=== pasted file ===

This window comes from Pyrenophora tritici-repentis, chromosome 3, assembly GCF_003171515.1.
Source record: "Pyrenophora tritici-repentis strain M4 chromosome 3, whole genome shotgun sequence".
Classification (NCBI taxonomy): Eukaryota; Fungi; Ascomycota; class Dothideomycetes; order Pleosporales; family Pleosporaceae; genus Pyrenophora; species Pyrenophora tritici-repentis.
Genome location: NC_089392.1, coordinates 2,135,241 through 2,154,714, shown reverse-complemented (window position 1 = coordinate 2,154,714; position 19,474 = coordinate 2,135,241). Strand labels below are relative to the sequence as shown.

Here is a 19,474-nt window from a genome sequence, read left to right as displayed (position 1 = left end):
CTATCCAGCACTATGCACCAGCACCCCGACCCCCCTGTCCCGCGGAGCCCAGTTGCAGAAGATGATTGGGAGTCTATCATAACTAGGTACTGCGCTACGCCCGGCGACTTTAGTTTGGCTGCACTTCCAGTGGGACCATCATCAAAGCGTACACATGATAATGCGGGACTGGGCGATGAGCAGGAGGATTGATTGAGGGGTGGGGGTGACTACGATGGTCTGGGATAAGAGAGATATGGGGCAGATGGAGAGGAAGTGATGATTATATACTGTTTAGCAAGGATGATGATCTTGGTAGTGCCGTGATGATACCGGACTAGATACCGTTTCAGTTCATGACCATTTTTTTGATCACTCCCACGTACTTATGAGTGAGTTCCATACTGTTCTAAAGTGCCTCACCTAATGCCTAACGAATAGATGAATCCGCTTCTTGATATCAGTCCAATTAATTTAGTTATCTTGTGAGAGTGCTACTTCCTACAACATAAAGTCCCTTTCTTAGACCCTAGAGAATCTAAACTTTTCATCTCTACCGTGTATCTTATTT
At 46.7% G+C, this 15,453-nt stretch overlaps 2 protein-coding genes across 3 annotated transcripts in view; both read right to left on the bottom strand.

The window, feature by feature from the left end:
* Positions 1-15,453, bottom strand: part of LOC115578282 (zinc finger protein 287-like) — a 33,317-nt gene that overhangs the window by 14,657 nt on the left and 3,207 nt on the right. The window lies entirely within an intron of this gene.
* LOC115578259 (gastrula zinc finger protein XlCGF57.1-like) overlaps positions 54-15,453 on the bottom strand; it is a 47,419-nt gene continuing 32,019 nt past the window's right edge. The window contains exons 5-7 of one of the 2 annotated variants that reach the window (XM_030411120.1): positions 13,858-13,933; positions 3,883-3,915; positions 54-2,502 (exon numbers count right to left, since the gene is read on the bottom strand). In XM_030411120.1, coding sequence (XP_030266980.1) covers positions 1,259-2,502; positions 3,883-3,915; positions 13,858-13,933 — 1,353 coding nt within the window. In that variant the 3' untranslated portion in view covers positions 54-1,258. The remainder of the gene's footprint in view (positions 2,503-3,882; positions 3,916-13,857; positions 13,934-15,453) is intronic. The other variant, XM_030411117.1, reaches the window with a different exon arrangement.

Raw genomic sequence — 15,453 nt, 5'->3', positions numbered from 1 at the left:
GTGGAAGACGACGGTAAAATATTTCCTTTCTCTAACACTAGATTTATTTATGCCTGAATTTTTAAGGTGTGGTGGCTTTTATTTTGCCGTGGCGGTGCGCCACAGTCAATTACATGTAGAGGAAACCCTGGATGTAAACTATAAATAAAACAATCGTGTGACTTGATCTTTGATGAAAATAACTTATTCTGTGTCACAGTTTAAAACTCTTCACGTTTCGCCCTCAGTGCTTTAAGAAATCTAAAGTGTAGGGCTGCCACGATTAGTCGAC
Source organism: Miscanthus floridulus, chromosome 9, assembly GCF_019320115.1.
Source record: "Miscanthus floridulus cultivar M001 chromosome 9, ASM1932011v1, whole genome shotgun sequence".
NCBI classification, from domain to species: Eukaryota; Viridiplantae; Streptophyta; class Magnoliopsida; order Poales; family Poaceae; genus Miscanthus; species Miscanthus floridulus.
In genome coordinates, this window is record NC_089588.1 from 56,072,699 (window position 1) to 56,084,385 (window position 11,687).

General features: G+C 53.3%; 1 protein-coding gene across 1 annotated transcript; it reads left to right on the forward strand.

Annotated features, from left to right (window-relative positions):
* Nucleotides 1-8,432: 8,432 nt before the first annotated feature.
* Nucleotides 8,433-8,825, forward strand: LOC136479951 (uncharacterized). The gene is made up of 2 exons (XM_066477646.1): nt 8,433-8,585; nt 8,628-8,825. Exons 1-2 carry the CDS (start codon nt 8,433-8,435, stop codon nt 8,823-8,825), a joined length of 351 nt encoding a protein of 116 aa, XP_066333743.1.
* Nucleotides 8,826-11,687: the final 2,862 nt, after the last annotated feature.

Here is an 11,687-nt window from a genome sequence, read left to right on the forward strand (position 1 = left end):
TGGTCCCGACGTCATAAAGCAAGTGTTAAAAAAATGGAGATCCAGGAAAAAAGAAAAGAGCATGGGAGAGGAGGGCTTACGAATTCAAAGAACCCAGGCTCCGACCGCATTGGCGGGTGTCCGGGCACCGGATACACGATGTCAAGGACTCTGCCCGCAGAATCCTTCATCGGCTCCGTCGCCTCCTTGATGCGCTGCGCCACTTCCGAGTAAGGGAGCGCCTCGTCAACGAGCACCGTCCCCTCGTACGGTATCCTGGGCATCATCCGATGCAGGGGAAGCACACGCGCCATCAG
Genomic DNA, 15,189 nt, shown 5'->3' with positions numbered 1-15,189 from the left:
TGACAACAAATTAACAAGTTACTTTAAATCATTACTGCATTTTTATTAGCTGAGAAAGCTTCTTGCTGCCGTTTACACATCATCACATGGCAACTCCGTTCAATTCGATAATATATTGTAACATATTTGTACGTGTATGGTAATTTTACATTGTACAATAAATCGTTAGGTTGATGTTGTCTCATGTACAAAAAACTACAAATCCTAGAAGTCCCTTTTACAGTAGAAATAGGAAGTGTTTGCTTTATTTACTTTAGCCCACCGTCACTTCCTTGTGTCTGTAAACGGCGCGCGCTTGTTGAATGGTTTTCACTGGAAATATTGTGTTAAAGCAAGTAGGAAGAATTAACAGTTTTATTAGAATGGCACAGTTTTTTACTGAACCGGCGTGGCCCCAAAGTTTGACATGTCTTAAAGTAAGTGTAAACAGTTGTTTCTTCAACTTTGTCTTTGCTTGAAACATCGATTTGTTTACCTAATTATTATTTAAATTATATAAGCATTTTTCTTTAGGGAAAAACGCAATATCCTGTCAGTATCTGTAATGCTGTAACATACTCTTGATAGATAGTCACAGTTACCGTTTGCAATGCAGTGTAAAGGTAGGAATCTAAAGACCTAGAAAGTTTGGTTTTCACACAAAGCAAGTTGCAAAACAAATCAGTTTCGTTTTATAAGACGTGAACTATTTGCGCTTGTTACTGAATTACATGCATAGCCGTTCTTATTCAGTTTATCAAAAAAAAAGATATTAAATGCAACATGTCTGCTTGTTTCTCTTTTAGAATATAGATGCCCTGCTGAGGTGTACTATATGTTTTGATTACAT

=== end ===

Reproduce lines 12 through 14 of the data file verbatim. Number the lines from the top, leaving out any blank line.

GTGGAAGACGACGGTAAAATATTTCCTTTCTCTAACACTAGATTTATTTATGCCTGAATTTTTAAGGTGTGGTGGCTTTTATTTTGCCGTGGCGGTGCGCCACAGTCAATTACATGTAGAGGAAACCCTGGATGTAAACTATAAATAAAACAATCGTGTGACTTGATCTTTGATGAAAATAACTTATTCTGTGTCACAGTTTAAAACTCTTCACGTTTCGCCCTCAGTGCTTTAAGAAATCTAAAGTGTAGGGCTGCCACGATTAGTCGAC
Source organism: Miscanthus floridulus, chromosome 9, assembly GCF_019320115.1.
Source record: "Miscanthus floridulus cultivar M001 chromosome 9, ASM1932011v1, whole genome shotgun sequence".